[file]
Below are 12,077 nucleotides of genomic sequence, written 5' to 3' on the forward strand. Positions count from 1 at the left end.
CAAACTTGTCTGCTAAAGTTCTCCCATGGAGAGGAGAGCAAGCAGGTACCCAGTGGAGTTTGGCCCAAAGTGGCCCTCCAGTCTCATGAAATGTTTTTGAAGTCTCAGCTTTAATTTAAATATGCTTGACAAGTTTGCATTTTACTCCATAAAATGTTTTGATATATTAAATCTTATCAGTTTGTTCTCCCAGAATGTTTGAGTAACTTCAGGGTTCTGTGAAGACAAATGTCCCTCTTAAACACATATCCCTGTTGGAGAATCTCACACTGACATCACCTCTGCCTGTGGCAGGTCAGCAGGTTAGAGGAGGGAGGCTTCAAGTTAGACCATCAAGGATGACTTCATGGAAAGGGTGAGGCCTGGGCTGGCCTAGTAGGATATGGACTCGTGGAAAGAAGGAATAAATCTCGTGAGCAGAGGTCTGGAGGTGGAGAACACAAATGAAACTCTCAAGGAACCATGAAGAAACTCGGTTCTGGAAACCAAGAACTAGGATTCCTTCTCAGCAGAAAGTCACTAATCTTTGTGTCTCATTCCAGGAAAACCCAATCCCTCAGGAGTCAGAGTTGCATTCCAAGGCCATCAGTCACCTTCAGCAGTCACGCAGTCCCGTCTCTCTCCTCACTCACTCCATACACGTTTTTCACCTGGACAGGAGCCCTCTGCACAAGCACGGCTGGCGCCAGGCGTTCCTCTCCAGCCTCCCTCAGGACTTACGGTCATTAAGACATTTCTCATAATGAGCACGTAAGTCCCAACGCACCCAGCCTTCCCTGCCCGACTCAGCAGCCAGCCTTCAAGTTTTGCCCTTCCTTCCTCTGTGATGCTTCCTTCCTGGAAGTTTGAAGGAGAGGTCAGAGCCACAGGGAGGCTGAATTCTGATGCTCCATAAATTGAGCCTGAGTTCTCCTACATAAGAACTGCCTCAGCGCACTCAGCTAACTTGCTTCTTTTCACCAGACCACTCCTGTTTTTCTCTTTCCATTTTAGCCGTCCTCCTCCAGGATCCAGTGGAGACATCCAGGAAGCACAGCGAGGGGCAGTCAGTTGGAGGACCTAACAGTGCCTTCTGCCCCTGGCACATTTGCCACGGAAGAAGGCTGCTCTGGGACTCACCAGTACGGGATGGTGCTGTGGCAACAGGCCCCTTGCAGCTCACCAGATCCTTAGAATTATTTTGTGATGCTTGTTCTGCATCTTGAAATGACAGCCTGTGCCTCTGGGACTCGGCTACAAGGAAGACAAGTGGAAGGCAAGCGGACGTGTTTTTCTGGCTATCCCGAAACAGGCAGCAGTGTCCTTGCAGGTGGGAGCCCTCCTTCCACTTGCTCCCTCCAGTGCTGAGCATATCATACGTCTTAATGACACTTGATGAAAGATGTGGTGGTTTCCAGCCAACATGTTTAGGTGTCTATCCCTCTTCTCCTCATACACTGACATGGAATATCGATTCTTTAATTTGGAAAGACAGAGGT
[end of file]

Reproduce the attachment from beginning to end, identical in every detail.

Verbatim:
Below are 12,077 nucleotides of genomic sequence, written 5' to 3' on the forward strand. Positions count from 1 at the left end.
CAAACTTGTCTGCTAAAGTTCTCCCATGGAGAGGAGAGCAAGCAGGTACCCAGTGGAGTTTGGCCCAAAGTGGCCCTCCAGTCTCATGAAATGTTTTTGAAGTCTCAGCTTTAATTTAAATATGCTTGACAAGTTTGCATTTTACTCCATAAAATGTTTTGATATATTAAATCTTATCAGTTTGTTCTCCCAGAATGTTTGAGTAACTTCAGGGTTCTGTGAAGACAAATGTCCCTCTTAAACACATATCCCTGTTGGAGAATCTCACACTGACATCACCTCTGCCTGTGGCAGGTCAGCAGGTTAGAGGAGGGAGGCTTCAAGTTAGACCATCAAGGATGACTTCATGGAAAGGGTGAGGCCTGGGCTGGCCTAGTAGGATATGGACTCGTGGAAAGAAGGAATAAATCTCGTGAGCAGAGGTCTGGAGGTGGAGAACACAAATGAAACTCTCAAGGAACCATGAAGAAACTCGGTTCTGGAAACCAAGAACTAGGATTCCTTCTCAGCAGAAAGTCACTAATCTTTGTGTCTCATTCCAGGAAAACCCAATCCCTCAGGAGTCAGAGTTGCATTCCAAGGCCATCAGTCACCTTCAGCAGTCACGCAGTCCCGTCTCTCTCCTCACTCACTCCATACACGTTTTTCACCTGGACAGGAGCCCTCTGCACAAGCACGGCTGGCGCCAGGCGTTCCTCTCCAGCCTCCCTCAGGACTTACGGTCATTAAGACATTTCTCATAATGAGCACGTAAGTCCCAACGCACCCAGCCTTCCCTGCCCGACTCAGCAGCCAGCCTTCAAGTTTTGCCCTTCCTTCCTCTGTGATGCTTCCTTCCTGGAAGTTTGAAGGAGAGGTCAGAGCCACAGGGAGGCTGAATTCTGATGCTCCATAAATTGAGCCTGAGTTCTCCTACATAAGAACTGCCTCAGCGCACTCAGCTAACTTGCTTCTTTTCACCAGACCACTCCTGTTTTTCTCTTTCCATTTTAGCCGTCCTCCTCCAGGATCCAGTGGAGACATCCAGGAAGCACAGCGAGGGGCAGTCAGTTGGAGGACCTAACAGTGCCTTCTGCCCCTGGCACATTTGCCACGGAAGAAGGCTGCTCTGGGACTCACCAGTACGGGATGGTGCTGTGGCAACAGGCCCCTTGCAGCTCACCAGATCCTTAGAATTATTTTGTGATGCTTGTTCTGCATCTTGAAATGACAGCCTGTGCCTCTGGGACTCGGCTACAAGGAAGACAAGTGGAAGGCAAGCGGACGTGTTTTTCTGGCTATCCCGAAACAGGCAGCAGTGTCCTTGCAGGTGGGAGCCCTCCTTCCACTTGCTCCCTCCAGTGCTGAGCATATCATACGTCTTAATGACACTTGATGAAAGATGTGGTGGTTTCCAGCCAACATGTTTAGGTGTCTATCCCTCTTCTCCTCATACACTGACATGGAATATCGATTCTTTAATTTGGAAAGACAGAGGT